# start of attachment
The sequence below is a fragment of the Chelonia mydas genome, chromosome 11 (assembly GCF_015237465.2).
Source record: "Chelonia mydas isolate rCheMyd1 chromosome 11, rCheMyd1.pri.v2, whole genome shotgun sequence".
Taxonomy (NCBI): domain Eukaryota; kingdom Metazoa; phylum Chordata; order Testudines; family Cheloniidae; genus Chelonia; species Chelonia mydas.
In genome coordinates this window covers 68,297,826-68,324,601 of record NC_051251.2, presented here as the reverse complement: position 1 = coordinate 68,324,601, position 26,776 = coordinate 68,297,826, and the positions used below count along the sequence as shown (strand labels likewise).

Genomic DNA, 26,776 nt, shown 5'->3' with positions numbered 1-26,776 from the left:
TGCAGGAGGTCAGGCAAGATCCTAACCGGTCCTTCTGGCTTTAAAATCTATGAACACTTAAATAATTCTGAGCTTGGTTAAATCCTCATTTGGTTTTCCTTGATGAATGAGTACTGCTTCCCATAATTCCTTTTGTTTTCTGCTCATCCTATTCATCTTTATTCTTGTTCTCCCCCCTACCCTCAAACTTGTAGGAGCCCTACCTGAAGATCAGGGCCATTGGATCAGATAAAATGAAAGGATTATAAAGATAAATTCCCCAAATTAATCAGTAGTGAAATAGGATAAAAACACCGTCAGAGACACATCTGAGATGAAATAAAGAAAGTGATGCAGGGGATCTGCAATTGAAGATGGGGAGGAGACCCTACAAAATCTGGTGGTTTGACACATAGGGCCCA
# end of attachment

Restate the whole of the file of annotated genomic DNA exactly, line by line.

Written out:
The sequence below is a fragment of the Chelonia mydas genome, chromosome 11 (assembly GCF_015237465.2).
Source record: "Chelonia mydas isolate rCheMyd1 chromosome 11, rCheMyd1.pri.v2, whole genome shotgun sequence".
Taxonomy (NCBI): domain Eukaryota; kingdom Metazoa; phylum Chordata; order Testudines; family Cheloniidae; genus Chelonia; species Chelonia mydas.
In genome coordinates this window covers 68,297,826-68,324,601 of record NC_051251.2, presented here as the reverse complement: position 1 = coordinate 68,324,601, position 26,776 = coordinate 68,297,826, and the positions used below count along the sequence as shown (strand labels likewise).

Genomic DNA, 26,776 nt, shown 5'->3' with positions numbered 1-26,776 from the left:
TGCAGGAGGTCAGGCAAGATCCTAACCGGTCCTTCTGGCTTTAAAATCTATGAACACTTAAATAATTCTGAGCTTGGTTAAATCCTCATTTGGTTTTCCTTGATGAATGAGTACTGCTTCCCATAATTCCTTTTGTTTTCTGCTCATCCTATTCATCTTTATTCTTGTTCTCCCCCCTACCCTCAAACTTGTAGGAGCCCTACCTGAAGATCAGGGCCATTGGATCAGATAAAATGAAAGGATTATAAAGATAAATTCCCCAAATTAATCAGTAGTGAAATAGGATAAAAACACCGTCAGAGACACATCTGAGATGAAATAAAGAAAGTGATGCAGGGGATCTGCAATTGAAGATGGGGAGGAGACCCTACAAAATCTGGTGGTTTGACACATAGGGCCCA